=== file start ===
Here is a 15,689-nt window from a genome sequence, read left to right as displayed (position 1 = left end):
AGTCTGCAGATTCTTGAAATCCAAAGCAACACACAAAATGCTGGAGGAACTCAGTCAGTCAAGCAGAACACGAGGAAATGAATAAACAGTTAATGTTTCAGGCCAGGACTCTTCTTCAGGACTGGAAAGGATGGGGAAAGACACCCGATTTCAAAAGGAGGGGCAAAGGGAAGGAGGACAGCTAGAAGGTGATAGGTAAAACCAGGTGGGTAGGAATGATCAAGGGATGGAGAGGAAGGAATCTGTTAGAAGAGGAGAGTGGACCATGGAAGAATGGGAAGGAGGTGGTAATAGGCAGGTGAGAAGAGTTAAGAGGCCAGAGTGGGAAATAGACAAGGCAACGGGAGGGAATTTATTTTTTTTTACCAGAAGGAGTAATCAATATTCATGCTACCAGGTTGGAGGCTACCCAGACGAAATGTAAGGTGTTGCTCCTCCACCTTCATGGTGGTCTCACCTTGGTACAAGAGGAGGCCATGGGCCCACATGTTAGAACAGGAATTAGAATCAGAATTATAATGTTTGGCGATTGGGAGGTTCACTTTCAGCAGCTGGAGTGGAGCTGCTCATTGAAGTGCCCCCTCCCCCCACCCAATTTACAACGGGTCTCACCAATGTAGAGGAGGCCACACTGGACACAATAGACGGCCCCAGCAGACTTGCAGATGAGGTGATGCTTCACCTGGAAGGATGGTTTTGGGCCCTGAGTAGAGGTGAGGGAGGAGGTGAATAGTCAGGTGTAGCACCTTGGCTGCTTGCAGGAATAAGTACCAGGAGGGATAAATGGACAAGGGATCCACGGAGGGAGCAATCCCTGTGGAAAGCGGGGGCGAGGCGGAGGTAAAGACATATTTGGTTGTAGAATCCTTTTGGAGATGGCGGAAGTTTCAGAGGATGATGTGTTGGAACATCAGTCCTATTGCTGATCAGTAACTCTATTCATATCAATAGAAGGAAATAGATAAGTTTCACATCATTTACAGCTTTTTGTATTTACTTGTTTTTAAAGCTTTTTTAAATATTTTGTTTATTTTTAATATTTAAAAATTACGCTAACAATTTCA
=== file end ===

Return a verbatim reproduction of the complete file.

Here is a 15,689-nt window from a genome sequence, read left to right as displayed (position 1 = left end):
AGTCTGCAGATTCTTGAAATCCAAAGCAACACACAAAATGCTGGAGGAACTCAGTCAGTCAAGCAGAACACGAGGAAATGAATAAACAGTTAATGTTTCAGGCCAGGACTCTTCTTCAGGACTGGAAAGGATGGGGAAAGACACCCGATTTCAAAAGGAGGGGCAAAGGGAAGGAGGACAGCTAGAAGGTGATAGGTAAAACCAGGTGGGTAGGAATGATCAAGGGATGGAGAGGAAGGAATCTGTTAGAAGAGGAGAGTGGACCATGGAAGAATGGGAAGGAGGTGGTAATAGGCAGGTGAGAAGAGTTAAGAGGCCAGAGTGGGAAATAGACAAGGCAACGGGAGGGAATTTATTTTTTTTTACCAGAAGGAGTAATCAATATTCATGCTACCAGGTTGGAGGCTACCCAGACGAAATGTAAGGTGTTGCTCCTCCACCTTCATGGTGGTCTCACCTTGGTACAAGAGGAGGCCATGGGCCCACATGTTAGAACAGGAATTAGAATCAGAATTATAATGTTTGGCGATTGGGAGGTTCACTTTCAGCAGCTGGAGTGGAGCTGCTCATTGAAGTGCCCCCTCCCCCCACCCAATTTACAACGGGTCTCACCAATGTAGAGGAGGCCACACTGGACACAATAGACGGCCCCAGCAGACTTGCAGATGAGGTGATGCTTCACCTGGAAGGATGGTTTTGGGCCCTGAGTAGAGGTGAGGGAGGAGGTGAATAGTCAGGTGTAGCACCTTGGCTGCTTGCAGGAATAAGTACCAGGAGGGATAAATGGACAAGGGATCCACGGAGGGAGCAATCCCTGTGGAAAGCGGGGGCGAGGCGGAGGTAAAGACATATTTGGTTGTAGAATCCTTTTGGAGATGGCGGAAGTTTCAGAGGATGATGTGTTGGAACATCAGTCCTATTGCTGATCAGTAACTCTATTCATATCAATAGAAGGAAATAGATAAGTTTCACATCATTTACAGCTTTTTGTATTTACTTGTTTTTAAAGCTTTTTTAAATATTTTGTTTATTTTTAATATTTAAAAATTACGCTAACAATTTCA